The only thing that remains is the preferential treatment of newsy AMP pages that get featured in dedicated SERP panels. There are currently no plans to address this issue. On the contrary, it's likely to be magnified as AMP Stories gain momentum and also become featured in search results. Is it fair? Perhaps not, but then there are plenty of other rich snippets with varying degrees of fairness, so I wouldn't say that it's a uniquely AMP issue.
The AMP project is far from the fastest horse in Google's portfolio, but it looks like it's here to stay. There is a steady output of new features, the team has proven reliable in addressing developer concerns, and the project stats all look healthy. So, what's next for the AMP project?
High on the list of priorities, and well within reach, is using AMP to build fully functional websites. Three years ago AMP was incredibly limiting, only allowing for the most basic of pages. But the list of components kept growing, and there is hardly a feature now that can't be replicated using AMP.
AMP Stories and AMP Email are in the early stages and haven't seen much use as of yet, but the team is fully behind those applications. AMP Stories is a storytelling format much like the one used by Snapchat, Instagram, and Facebook, while AMP Email is a next-generation email that's both dynamic and interactive — basically a webpage served via an email client.
This is still a concept, but the goal is for AMP components to be used within non-AMP pages. The idea is to lower the entry barrier by allowing some of the AMP benefits without a full commitment to the AMP framework. But, regardless of whether it's an onboarding strategy or a genuine attempt at creating a faster web, higher flexibility is always welcome.
It seems only fair that Google should extend the benefits of pre-rendering to those pages that are as fast as AMP pages. And the solution is in the works, but there are two big obstacles to overcome.
First, there is no reliable way to evaluate the perceived performance of a non-AMP page. With an AMP page, you have design restrictions that guarantee it's going to feel fast. And while there is a number of speed tests that can be used on non-AMP pages, none of them are an accurate reflection of how fast the page feels. There is no solution yet, but the AMP team is on it and it's likely to be a cross between Chrome UX report, Lighthouse, and AMP validator.
Second, pre-rendering poses a security risk, because it sends a fetch request for a page before there is an expressed intent to visit it, so there is an exchange of information without user consent. Google gets around this by hosting AMP pages on its server and using it as an information buffer. Luckily, the new Signed Exchange technology will allow Google to cache non-AMP pages as well, so this issue is all but solved.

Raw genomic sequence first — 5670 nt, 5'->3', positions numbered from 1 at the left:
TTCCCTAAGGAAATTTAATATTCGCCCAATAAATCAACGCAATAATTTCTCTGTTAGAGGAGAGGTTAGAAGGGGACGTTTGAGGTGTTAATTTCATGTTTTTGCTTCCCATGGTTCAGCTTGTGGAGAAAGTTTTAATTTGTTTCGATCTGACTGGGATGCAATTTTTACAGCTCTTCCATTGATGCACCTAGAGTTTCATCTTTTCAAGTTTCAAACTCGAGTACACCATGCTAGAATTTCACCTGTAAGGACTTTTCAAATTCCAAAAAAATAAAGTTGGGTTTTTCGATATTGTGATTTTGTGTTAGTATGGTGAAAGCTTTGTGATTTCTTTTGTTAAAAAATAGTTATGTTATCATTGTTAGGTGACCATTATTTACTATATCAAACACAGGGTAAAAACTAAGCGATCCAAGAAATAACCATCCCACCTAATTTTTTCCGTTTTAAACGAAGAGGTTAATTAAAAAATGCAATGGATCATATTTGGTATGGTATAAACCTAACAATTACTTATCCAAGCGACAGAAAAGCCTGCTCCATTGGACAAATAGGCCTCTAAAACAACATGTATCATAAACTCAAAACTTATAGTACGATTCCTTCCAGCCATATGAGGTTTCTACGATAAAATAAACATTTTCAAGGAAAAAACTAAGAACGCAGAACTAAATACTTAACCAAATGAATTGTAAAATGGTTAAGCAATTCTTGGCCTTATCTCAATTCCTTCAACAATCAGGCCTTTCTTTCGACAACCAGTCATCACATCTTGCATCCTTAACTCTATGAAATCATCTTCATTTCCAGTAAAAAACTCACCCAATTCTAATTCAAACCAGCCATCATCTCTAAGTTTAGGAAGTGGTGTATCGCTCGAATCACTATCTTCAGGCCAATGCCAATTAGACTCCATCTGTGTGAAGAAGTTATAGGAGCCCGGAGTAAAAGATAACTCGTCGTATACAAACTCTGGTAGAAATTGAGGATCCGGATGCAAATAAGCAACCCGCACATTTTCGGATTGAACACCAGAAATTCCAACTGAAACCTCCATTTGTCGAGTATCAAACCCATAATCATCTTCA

I know you expect me to say that it depends, but it only depends on whether or not you are a news site. If yes, then you should have converted to AMP three years ago. But if you are not a news site and you are not after those headline panels, then I don't see a convincing case for converting to AMP in the near future.
The key benefit of AMP is page speed that comes from radical optimization and is further enhanced through Google cache. But similar speed can be achieved with regular mobile optimization, while Google cache is soon to be extended to non-AMP pages. So, if your website is already fast, then I would stay away from AMP as there is no added benefit of converting.
That being said, there is no longer an argument against AMP either. Back in the day, it used to cut your pages down to their most basic versions. Now, it has enough flexibility to build even the most advanced of pages. So, if your mobile website is slow and you are looking for a way to optimize it, then AMP is a perfectly valid option to consider.
Well, I guess it does depend after all.
The AMP project has reached the point where it offers impressive speed benefits without any usability sacrifices. But it's also on the brink of extending those benefits to fast non-AMP pages. So it's about to become just another option for mobile optimization.
What's been your experience with AMP? What do you think about the future of the project?
By: Andrei Prakharevich